The archaic 'anti-citizen': poverty, destitution and land in archaic Sparta

Activity: Talk or presentationOral presentationResearch

Description

This paper arises from an interest in the emergence of the Spartan system of private property and the inequality it engendered. The development of this system alongside the emergence of citizenship as a more solidified concept in archaic Greece has not previously been recognised and in general many of the major narratives of Greek history remain political ones. On the other hand, Greek economic history can remain siloed off from other branches of the discipline. With that in mind, I present in this paper a close reading of an elegiac, martial fragment of the Spartan poet Tyrtaios, examining it as a literary object in the wider context of archaic poetry, and the ways the fragment and his poetry more generally reflected social and economic realities. In this fragment (fr. 10, ll. 1-10 West), the poet includes a vivid description of a landless beggar who was forced to wander around with his wife, children, and parents. I argue that whilst was working with and further embellishing pre-existing figures in archaic poetry, his verses were also constructed in such a way that they reflected something of the social and economic reality. At least some of Tyrtaios’ verses were composed during a renewed period of conflict with Messenia, conventionally referred to as the ‘Messenian Wars’. In his martial elegies, he urges young men to fight bravely for their patris and instructing them in the proper methods of hoplite fighting. The invective against the beggar, an unpropertied figure excluded from the community, the ‘anti-citizen’, is an additional component of this politically-motivated elegy. It is also possible that just as the martial components of his poetry reflected the reality of an ongoing conflict with the Messenians, so too does the vivid description of destitution reflect the real inequality that existed within Spartan society.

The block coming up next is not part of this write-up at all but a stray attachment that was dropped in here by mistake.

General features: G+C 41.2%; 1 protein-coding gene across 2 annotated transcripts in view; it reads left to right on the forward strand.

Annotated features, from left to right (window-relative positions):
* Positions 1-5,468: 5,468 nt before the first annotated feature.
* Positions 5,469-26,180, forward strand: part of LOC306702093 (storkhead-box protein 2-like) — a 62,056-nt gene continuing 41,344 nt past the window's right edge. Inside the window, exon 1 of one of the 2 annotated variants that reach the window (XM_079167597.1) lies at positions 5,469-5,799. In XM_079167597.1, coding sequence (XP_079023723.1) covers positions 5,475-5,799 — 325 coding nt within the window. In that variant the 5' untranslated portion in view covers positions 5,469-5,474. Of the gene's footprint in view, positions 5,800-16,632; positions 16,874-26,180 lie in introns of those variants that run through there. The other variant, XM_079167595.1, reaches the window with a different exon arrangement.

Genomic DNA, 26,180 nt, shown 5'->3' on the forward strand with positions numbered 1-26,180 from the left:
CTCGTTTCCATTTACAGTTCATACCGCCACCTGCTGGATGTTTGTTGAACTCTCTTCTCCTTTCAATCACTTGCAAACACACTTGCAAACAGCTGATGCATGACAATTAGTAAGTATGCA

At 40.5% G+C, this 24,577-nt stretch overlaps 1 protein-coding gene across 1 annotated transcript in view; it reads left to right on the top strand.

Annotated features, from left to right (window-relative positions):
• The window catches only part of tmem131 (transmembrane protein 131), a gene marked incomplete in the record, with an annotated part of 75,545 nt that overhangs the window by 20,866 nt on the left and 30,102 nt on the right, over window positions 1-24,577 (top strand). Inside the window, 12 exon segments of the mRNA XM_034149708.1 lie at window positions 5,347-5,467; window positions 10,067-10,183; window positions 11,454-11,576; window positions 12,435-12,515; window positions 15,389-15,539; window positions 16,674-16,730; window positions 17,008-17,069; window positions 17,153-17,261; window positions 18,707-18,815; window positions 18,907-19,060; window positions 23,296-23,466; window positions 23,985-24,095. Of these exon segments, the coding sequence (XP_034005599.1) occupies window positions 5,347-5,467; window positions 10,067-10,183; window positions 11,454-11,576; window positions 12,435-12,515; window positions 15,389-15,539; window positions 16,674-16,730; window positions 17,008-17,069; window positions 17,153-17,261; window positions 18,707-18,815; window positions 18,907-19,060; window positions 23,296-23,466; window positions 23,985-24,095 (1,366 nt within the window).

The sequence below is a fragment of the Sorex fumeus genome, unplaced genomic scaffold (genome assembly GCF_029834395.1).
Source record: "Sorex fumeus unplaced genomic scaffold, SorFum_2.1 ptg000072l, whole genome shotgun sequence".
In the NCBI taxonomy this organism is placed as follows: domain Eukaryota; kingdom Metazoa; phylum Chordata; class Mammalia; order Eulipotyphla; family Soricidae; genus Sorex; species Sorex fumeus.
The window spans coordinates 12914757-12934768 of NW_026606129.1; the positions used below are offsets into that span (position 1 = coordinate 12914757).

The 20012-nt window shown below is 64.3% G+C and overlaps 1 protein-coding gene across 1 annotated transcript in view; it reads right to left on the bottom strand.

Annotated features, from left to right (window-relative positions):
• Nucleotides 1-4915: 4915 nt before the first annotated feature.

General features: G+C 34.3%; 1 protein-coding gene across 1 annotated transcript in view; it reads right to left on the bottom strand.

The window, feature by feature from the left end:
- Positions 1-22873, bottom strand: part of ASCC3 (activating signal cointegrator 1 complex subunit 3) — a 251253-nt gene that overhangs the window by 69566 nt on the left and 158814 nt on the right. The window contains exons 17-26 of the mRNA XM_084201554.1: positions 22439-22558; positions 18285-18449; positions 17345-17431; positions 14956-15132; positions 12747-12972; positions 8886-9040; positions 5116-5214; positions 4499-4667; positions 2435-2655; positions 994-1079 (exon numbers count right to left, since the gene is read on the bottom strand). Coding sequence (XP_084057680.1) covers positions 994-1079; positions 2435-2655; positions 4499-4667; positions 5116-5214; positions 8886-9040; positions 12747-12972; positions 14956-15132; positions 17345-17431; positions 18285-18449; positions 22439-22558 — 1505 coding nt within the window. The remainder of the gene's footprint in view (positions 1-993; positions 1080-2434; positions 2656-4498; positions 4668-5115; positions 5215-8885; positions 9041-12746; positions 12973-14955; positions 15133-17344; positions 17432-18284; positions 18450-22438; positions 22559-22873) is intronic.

Period28 Apr 2023
Event titlePoverty and Vulnerability in Classical Antiquity: Gender and Life-Cycle Approaches
Event typeConference
LocationManchester , United KingdomShow on map
Degree of RecognitionInternational